I keep telling myself that a big quilt begins one block at a time--isn't that some old Chinese saying--or maybe it is from Aesop. Not even sure if it matters. But sometimes it is so hard to just start. What if I can't remember how to make the quilt? What if the colors are wrong? It is harder because it is such a large custom order. Sometimes I can make a custom quilt twice--but this piece is too large for that. It must be right the first time.
As you may remember I have an order for a large quilt for a wonderful room--cozy but open. Dreamy. I wrote about it HERE. The test quilt grows and grows on me. When will it reach the sky? A friend suggests I call it--the stars of August. Great title, isn't it? I love this piece with its optimism and bright colors. I was definitely reaching for the joy of the blue skies that finally came.
Of course the colors are wrong for the order. Far too bright. Blues and reds just don't work in the room. I knew that when I made it. I wanted to explore the potential of the design--see how the rows grow and interact--while still keeping the concept fresh for the wonderful dreamy room where new quilt will live. I had created the design this winter. Even made a wonderful large quilt based on it. But there was so much I didn't know about making this particular quilt. How do the elements interact? What are the possibilities? The variations? I remember how Hamada said each pot took him a lifetime to create. Isn't the same true for quilts?
I buy more fabric--that is the easy part of the research. The fun part. Arrange it in color progressions in the studio. Is this too warm? Too bright? I sit back and squint. Try to imagine the colors in the room.
This is also easy to do. I contemplate it as I do some hand sewing.
I get out the sheet of samples I sent the client. Neatly taped to a piece of paper for her approval. Of course I kept a copy. Think some more. Rearrange the fabrics. Again I go through the digital images of the space that are stored on a folder in my computer. Had I remembered the colors of the wood? So many subtle variations. The detail in the other artwork. I don't want to dominate but to coordinate and accentuate. That is the hardest part. There is more grey here. The dreaminess of mist and smoke. The softness of stone. Maybe that is the solution.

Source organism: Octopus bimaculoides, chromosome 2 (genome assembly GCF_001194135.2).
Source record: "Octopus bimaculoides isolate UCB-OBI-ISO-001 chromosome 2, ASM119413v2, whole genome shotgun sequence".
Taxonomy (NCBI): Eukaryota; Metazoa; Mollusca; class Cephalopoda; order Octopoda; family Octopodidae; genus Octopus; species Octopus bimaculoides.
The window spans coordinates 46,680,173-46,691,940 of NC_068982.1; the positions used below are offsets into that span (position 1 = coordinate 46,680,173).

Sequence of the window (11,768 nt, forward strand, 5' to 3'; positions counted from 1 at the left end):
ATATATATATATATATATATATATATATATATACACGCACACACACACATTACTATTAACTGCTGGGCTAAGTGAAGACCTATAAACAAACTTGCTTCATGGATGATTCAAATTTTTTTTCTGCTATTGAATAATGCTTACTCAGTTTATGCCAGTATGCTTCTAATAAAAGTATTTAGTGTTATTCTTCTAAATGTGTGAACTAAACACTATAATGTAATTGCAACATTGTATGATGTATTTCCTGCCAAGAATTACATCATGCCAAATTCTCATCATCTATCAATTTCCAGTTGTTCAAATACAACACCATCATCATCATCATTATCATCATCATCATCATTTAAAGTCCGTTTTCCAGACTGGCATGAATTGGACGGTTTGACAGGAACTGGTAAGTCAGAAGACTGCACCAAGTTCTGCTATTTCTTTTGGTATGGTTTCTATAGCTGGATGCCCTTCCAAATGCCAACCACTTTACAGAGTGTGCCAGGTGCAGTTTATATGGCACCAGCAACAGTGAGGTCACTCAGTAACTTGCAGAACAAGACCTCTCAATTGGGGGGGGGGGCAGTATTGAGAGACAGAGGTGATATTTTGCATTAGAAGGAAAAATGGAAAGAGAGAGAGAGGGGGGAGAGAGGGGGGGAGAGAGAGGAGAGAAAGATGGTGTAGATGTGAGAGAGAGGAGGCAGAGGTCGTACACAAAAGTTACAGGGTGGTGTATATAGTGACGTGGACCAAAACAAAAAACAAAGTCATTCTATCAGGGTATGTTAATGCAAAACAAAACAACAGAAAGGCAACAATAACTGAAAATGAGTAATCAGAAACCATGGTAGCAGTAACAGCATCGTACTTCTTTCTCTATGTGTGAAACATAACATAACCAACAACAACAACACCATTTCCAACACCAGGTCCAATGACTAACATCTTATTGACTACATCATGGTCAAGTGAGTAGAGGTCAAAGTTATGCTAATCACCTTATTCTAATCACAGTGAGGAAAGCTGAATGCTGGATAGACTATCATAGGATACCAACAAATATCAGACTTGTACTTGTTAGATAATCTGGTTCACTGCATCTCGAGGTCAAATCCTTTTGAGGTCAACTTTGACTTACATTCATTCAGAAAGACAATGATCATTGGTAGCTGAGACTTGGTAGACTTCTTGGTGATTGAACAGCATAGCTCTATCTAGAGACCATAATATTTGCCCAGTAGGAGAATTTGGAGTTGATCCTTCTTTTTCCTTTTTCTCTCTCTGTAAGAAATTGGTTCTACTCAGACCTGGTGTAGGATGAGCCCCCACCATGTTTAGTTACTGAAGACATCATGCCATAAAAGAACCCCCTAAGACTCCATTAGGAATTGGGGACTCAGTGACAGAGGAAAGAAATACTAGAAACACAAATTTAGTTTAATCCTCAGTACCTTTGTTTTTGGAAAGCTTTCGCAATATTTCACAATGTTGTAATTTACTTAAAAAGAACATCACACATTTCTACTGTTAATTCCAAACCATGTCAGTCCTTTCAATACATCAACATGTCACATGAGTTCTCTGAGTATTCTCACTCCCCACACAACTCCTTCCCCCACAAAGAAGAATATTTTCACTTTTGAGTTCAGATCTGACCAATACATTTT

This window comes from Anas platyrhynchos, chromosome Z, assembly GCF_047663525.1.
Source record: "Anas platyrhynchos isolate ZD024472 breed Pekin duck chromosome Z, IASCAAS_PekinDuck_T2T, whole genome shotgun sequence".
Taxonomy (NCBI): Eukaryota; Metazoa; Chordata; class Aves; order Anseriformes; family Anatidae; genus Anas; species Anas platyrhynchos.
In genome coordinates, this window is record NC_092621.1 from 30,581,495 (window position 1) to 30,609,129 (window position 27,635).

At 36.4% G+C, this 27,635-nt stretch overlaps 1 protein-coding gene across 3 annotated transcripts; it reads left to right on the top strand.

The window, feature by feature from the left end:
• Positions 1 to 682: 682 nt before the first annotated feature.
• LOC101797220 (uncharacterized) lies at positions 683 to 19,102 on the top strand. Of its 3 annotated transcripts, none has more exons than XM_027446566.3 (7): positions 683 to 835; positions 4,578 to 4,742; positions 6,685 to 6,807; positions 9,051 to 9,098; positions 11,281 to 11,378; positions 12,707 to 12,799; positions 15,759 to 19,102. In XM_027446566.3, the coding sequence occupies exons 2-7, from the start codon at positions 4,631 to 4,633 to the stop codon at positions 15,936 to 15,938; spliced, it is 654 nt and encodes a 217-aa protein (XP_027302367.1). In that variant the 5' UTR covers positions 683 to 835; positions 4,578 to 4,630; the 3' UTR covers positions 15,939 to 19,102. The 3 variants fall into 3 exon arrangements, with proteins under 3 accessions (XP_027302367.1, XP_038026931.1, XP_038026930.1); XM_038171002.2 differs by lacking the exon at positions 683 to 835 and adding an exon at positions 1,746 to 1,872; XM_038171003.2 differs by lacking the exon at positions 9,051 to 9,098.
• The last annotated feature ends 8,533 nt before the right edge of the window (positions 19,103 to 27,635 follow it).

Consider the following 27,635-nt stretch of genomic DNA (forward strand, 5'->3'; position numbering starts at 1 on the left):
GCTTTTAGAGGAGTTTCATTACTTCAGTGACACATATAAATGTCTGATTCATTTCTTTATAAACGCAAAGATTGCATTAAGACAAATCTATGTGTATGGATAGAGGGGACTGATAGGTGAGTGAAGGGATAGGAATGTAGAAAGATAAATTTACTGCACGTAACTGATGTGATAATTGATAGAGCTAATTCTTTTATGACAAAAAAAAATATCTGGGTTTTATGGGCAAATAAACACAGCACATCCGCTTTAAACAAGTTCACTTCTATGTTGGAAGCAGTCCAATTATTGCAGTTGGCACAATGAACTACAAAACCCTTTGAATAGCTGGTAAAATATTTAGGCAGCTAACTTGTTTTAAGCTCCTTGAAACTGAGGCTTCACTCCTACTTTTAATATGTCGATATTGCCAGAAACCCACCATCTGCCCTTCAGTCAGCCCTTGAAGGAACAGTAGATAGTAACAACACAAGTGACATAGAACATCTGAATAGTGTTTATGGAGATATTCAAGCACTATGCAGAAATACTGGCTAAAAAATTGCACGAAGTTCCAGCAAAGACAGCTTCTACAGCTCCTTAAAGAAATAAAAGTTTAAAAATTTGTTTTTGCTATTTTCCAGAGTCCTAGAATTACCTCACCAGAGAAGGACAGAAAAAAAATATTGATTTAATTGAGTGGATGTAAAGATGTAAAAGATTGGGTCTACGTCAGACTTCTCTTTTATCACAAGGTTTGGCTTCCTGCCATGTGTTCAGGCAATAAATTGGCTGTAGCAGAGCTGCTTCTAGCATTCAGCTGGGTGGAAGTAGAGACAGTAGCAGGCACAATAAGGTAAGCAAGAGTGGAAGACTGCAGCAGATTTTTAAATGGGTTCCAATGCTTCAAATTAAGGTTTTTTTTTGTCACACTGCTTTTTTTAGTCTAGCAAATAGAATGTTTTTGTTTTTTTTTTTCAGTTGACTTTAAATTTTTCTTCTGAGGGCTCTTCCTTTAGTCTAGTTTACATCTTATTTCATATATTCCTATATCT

I rearrange. Pull out new fabrics. Think. Wake up at five in the morning. Yes, this works. My studio is such a mess. Piles of fabric everywhere. I put away fabrics that I know won't work but still I need this "clutter". Sometimes clutter can be useful. I squint one last time. Then tell myself I absolutely must start this quilt now. I need to get it done regardless of my fears.
I cut out the back of the first block. The cotton batting. So blank and empty looking at me on the cutting mat. Almost taunting isn't it?
I sort through the fabric and cut small strips in the colors that may work. Neat little piles to add to the quilt. I remember that the first blocks on the test quilt looked dark. The design did not begin to pop until I had several blocks. Then I will have to control the progression to keep it subtle and dreamy. I know it may want to go blue but I won't let it. I clean the sewing machine. Put in a new needle. Wind a bobbin. Drink some coffee and take a deep breath. The journey must begin.
And you--how do you begin a new project? Do you also find that the first block can be the hardest? How do you warm up? Or do you even think about it?